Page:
How the 9 Personality Types Influence Your Food, Diet, and Exercise Choices
Ann Gadd shows how the Enneagram system of 9 personality types can explain your relationship to food and exercise. Including an easy test to find your type, she provides an understanding of each type’s emotional eating triggers, what exercise method will keep you motivated, and the best methods for weight loss or gain.
A guide to using your Enneagram personality type to understand your approach to eating, dieting, and exercise
• Shows how the Enneagram system of personality types can explain your relationship to food, emotional triggers and childhood patterns around eating, food choices, best methods for weight loss or gain, possible addictions, love (or not) for entertaining, and the right exercise method to keep you motivated
• Includes an Enneagram food-personality test and explains how understanding your Enneagram type allows you to alter your subconscious programming and become not only physically, but emotionally healthier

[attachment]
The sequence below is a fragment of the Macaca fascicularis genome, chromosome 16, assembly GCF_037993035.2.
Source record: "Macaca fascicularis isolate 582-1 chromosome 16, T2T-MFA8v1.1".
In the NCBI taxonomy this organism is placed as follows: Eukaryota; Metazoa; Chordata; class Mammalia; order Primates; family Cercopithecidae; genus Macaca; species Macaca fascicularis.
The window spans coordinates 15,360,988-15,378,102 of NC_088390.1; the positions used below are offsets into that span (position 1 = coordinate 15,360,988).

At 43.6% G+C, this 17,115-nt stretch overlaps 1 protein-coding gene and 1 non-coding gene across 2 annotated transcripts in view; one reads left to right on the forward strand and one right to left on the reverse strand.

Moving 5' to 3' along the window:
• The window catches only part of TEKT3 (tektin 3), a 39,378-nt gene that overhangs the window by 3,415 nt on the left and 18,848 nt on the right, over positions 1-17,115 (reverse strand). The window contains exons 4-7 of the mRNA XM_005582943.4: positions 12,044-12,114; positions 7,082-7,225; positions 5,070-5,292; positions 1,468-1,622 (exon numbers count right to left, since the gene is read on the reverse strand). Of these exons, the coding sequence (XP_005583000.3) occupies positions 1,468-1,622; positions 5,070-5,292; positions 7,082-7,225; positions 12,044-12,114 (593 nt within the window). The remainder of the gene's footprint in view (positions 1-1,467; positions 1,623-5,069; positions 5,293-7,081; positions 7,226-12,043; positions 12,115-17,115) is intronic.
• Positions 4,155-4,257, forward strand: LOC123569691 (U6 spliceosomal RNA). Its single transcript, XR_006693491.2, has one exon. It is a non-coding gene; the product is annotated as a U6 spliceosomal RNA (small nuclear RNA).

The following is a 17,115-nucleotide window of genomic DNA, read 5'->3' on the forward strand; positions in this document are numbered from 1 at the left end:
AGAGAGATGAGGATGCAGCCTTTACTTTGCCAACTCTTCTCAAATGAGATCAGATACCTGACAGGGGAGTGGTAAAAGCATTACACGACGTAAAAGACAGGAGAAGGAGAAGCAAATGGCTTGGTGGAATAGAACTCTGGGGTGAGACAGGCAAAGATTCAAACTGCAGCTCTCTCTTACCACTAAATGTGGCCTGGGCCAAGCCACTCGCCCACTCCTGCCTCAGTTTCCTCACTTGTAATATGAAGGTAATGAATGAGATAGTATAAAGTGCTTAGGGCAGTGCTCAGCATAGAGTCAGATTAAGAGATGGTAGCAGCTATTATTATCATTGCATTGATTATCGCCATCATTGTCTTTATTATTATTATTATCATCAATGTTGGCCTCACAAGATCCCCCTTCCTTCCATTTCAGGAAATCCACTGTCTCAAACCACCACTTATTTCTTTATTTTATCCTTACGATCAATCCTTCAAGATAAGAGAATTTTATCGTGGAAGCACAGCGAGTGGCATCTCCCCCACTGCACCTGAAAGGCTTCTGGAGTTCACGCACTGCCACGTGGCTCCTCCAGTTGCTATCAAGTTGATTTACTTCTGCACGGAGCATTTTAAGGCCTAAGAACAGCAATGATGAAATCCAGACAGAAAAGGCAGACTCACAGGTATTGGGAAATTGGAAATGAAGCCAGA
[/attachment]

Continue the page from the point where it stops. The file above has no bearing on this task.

• Provides examples of healthy and unhealthy expressions of each personality type’s relationship to food and exercise
Have you ever wondered why some people seem to adore food, while others find eating simply a need? Why some people just love to work out and others absolutely abhor anything to do with physical exercise? Why some love entertaining, while others would rather spend a quiet evening alone?
In The Enneagram of Eating, Ann Gadd reveals how the well-known Enneagram system of personality types can explain your relationship to food and exercise. Including an easy Enneagram food-personality test to find your type, she devotes a full chapter to each of the 9 personality types. She provides an understanding of each type’s emotional eating triggers, including the emotional wounds and childhood patterns that formed them, what exercise regime will keep you motivated, why you entertain the way you do (or don’t), and the best methods for weight loss or gain. The author examines how we view our bodies, how we deal with food and eating, our behaviors when dining out or hosting a dinner party, possible addictions, and where our enthusiasm (or lack thereof) for exercise originates. Stressing how our emotional health affects our physical selves, the author provides examples of healthy and unhealthy development within each type.
Gadd shows how knowing how each type reacts around food will make it easier for us to alter our subconscious programming and become not only physically, but emotionally healthier. Offering fascinating insight into our subconscious attitudes toward food, she aims to inspire you to become more aware of your approach to eating in general, so you can develop healthier and happier ways of being.